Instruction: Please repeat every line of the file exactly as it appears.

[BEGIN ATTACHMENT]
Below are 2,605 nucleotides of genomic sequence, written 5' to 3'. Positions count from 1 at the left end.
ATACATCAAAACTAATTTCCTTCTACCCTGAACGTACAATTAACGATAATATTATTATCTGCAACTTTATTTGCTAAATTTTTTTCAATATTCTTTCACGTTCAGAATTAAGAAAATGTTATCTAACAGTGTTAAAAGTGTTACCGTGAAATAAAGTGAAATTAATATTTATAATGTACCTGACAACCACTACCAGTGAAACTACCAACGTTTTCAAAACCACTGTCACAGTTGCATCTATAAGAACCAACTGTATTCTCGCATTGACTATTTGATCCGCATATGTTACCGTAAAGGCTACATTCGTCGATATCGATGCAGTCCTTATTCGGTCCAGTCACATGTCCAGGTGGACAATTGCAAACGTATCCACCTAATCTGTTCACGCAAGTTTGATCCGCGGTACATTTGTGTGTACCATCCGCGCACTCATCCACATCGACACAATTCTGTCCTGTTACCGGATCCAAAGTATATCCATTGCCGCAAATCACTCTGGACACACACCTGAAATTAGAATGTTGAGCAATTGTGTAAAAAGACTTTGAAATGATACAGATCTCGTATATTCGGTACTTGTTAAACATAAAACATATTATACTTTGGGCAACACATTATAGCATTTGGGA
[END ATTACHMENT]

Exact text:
Below are 2,605 nucleotides of genomic sequence, written 5' to 3'. Positions count from 1 at the left end.
ATACATCAAAACTAATTTCCTTCTACCCTGAACGTACAATTAACGATAATATTATTATCTGCAACTTTATTTGCTAAATTTTTTTCAATATTCTTTCACGTTCAGAATTAAGAAAATGTTATCTAACAGTGTTAAAAGTGTTACCGTGAAATAAAGTGAAATTAATATTTATAATGTACCTGACAACCACTACCAGTGAAACTACCAACGTTTTCAAAACCACTGTCACAGTTGCATCTATAAGAACCAACTGTATTCTCGCATTGACTATTTGATCCGCATATGTTACCGTAAAGGCTACATTCGTCGATATCGATGCAGTCCTTATTCGGTCCAGTCACATGTCCAGGTGGACAATTGCAAACGTATCCACCTAATCTGTTCACGCAAGTTTGATCCGCGGTACATTTGTGTGTACCATCCGCGCACTCATCCACATCGACACAATTCTGTCCTGTTACCGGATCCAAAGTATATCCATTGCCGCAAATCACTCTGGACACACACCTGAAATTAGAATGTTGAGCAATTGTGTAAAAAGACTTTGAAATGATACAGATCTCGTATATTCGGTACTTGTTAAACATAAAACATATTATACTTTGGGCAACACATTATAGCATTTGGGA